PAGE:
Sep 3, 2013
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Editor’s Note: The following first appeared in the University of Iowa’s Hawk Talk Daily, an e-newsletter that offers a daily look at the Iowa Hawkeyes, delivered free each morning to thousands of fans of the Hawkeyes worldwide.
IOWA CITY, Iowa — Nearly seven months after the IOC delivered a once perceived death sentence, wrestling is now just five days away from learning it fate in the Olympic Games.
The IOC general assembly is convening in Buenos Aires, Argentina, this week to determine which sport – wrestling, squash, or baseball/softball – will complete the 2020 Olympic program. A decision is expected Sunday, Sept. 8, and as wrestling’s international governing body campaigns for its preservation, the very people FILA represents, the wrestlers, have turned their attention elsewhere.
“Right now the focus is the World Championships, because all we have control of is how we do at the World Championships. I guess that’s my charge going forward and that’s the feeling I get from everyone,” said Brent Metcalf, a two-time World Team member and the United States’ 66 kg representative at the 2013 World Championships.
Metcalf is one of 18 wrestlers – seven in men’s freestyle and Greco-Roman, and four in women’s freestyle – departing Tuesday for Belarus as members of the United States World Team.
Team USA trained together from Aug. 18-27 at the Olympic Training Center in Colorado Springs, Colo., and UI head coach Tom Brands, who is in his second stint on the U.S. coaching staff, said all was well with the room’s mindset.
“They’re pretty focused,” said Brands. “It’s how it should be. Remember we’re still in (the Olympics) for 2016. Right now really what (FILA) is doing is fighting for the future. We’re fighting for the young people more than anything else.”
Metcalf says he thinks about the IOC decision only when brought up. He’ll do radio spots, accommodate interview requests, and make promotional appearances – like the Rally4Wrestling send-off in Atlanta Labor Day weekend – but that’s the extent of his control of the situation.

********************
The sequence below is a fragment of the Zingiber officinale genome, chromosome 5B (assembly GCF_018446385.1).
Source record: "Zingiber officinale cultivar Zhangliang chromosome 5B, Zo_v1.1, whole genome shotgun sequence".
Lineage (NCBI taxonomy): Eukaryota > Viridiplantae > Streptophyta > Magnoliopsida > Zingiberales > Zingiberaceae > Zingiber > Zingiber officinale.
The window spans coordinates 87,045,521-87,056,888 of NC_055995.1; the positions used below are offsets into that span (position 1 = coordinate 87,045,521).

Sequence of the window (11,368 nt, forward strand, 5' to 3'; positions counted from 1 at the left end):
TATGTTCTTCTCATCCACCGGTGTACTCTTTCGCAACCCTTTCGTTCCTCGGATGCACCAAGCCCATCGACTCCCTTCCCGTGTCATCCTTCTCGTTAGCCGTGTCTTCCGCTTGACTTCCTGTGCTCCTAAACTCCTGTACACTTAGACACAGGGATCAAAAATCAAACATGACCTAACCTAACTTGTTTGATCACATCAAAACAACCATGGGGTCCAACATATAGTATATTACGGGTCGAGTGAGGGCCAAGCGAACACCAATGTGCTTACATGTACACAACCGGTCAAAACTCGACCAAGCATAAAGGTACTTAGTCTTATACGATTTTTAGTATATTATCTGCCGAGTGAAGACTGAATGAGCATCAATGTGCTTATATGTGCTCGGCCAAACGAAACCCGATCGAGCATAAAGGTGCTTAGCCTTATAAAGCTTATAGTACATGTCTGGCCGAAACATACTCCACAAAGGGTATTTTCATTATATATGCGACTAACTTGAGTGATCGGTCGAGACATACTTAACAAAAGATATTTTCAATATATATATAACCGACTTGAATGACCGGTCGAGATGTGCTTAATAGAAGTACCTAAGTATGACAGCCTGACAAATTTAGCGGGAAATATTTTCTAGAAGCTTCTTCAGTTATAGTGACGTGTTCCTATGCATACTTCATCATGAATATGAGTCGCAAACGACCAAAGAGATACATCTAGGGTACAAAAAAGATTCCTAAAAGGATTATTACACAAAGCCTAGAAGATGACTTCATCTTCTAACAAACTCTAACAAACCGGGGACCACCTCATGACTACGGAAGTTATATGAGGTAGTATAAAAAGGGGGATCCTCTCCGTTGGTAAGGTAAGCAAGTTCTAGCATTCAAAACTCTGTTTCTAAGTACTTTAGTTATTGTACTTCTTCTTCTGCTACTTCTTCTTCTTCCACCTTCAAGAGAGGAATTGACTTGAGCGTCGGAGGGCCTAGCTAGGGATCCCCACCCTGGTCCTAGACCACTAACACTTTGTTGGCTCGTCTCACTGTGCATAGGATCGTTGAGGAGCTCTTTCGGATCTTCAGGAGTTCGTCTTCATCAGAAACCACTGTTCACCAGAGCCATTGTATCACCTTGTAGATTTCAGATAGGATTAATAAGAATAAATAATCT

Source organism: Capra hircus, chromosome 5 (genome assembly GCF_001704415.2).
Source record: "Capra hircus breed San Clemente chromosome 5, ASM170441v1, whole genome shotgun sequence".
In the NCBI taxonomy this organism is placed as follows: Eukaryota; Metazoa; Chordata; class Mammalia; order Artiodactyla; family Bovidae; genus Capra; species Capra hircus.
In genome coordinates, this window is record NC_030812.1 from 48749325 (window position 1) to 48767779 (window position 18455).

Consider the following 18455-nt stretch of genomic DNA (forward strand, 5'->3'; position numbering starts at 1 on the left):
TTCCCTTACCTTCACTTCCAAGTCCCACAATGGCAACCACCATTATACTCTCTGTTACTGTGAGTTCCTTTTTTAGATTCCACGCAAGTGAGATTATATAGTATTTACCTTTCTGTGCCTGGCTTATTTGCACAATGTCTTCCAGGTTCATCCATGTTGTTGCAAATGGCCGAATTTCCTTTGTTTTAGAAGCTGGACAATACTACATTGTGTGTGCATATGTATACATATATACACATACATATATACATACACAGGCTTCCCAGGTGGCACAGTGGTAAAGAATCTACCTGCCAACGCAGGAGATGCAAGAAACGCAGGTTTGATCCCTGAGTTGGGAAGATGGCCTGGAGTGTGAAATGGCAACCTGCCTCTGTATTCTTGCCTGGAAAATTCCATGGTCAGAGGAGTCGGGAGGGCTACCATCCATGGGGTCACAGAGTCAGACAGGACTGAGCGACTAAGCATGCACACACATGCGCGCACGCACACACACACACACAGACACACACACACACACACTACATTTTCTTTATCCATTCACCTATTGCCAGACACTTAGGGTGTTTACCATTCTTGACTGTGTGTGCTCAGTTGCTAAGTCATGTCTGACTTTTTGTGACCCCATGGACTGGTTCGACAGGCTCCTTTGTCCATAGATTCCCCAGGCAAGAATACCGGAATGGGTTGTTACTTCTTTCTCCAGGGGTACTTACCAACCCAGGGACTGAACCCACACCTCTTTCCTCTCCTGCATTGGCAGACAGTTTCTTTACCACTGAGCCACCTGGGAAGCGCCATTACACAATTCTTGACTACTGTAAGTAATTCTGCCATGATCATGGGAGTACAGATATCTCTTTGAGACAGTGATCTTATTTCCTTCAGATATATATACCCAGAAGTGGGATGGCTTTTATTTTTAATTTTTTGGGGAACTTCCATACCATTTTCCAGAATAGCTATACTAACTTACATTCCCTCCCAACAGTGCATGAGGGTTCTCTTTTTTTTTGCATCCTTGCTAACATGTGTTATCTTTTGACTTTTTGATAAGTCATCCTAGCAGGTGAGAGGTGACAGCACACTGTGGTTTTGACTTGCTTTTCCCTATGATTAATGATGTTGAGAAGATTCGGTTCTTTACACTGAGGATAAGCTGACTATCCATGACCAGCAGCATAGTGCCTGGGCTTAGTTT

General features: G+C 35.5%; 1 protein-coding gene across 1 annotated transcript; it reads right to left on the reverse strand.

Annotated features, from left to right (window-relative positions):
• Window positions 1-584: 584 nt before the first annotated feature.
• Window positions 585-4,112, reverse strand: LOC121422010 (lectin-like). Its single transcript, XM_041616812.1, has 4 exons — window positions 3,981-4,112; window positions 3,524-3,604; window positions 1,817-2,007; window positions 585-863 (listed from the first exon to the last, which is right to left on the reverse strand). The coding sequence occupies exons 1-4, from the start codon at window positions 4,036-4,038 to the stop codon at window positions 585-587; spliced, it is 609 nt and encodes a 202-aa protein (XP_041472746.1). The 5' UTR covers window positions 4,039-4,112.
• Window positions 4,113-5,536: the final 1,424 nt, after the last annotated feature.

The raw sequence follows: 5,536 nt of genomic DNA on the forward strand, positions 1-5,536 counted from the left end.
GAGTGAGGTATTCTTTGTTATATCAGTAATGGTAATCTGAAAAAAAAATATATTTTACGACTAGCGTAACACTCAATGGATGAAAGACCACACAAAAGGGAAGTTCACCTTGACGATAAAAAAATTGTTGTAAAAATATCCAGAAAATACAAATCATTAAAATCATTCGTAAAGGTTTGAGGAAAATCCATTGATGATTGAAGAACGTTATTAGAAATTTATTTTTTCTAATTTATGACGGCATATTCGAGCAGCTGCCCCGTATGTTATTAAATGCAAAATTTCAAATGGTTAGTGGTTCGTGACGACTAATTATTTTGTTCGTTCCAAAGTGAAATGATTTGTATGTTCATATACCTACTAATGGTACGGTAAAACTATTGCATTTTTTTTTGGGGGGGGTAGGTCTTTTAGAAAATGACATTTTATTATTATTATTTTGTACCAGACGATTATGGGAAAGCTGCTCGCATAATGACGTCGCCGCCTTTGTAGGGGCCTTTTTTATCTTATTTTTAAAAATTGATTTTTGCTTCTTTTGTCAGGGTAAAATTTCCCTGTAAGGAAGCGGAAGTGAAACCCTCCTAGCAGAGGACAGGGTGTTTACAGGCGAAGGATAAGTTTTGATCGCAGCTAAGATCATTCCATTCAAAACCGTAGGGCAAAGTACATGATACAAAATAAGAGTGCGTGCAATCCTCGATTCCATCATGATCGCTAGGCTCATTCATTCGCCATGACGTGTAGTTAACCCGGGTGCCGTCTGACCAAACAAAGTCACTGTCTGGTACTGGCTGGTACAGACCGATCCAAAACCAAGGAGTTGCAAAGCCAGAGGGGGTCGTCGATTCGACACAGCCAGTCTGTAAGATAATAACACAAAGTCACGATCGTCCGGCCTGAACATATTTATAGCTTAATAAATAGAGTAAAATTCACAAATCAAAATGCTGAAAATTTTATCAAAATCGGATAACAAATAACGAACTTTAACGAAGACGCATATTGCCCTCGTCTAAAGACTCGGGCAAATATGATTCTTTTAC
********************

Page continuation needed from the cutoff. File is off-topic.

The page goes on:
The World Championships, on the other hand, is always on his mind.
“Every day, every 30 minutes, every hour – it just depends,” said Metcalf. “Some days you think about it all day, some days most the day. When you’re lifting weights you think about it. When you get away and you’re doing whatever you’re doing – I get break with my son, but then your mind goes there. You think about who you’re going to have or who you could have, and how you’re going to win. Maybe there is a number of things you need to do and you know you need to sharpen up, so you can visualize yourself winning those positions.”
Metcalf won Gold at the Sargsyan International in Armenia this summer, where he beat 2010 World silver medalist Alan Gogaev. He also earned silver medals at the World Cup and Yarygin events this year, and enters the World Championships rated No. 12 in the FILA World Rankings.
Russia’s Magomed Kubanaliev, last year’s Junior World Champion, is rated No. 1. Kubanaliev fell to Jordan Oliver at the United 4 Wrestling dual in Los Angeles in May, and Metcalf defeated Oliver in the challenge finals of the World Team Trials in June. Of course all of that means nothing on Sept. 16, which even in the storm of the looming IOC decision, is the only date circled on Metcalf’s calendar.
“Everything is good. My shape is the best of my life right now,” said Metcalf. “I always say that because I hope to always make it better. The OTC training camp was good for me. My body felt good. My shape was good. Everything was good. I got good competition in with (Jordan) Burroughs, (Kyle) Dake and (David) Taylor. Those are some of the best guys in the country, and the world. It’s good to have those tests and see where you stand.”
The World Championships are hosted by the PAPP LÁSZLÓ BUDAPEST SPORTARENA in Budapest, Hungary, on Sept. 16-22. Metcalf’s weight class competes on the opening day.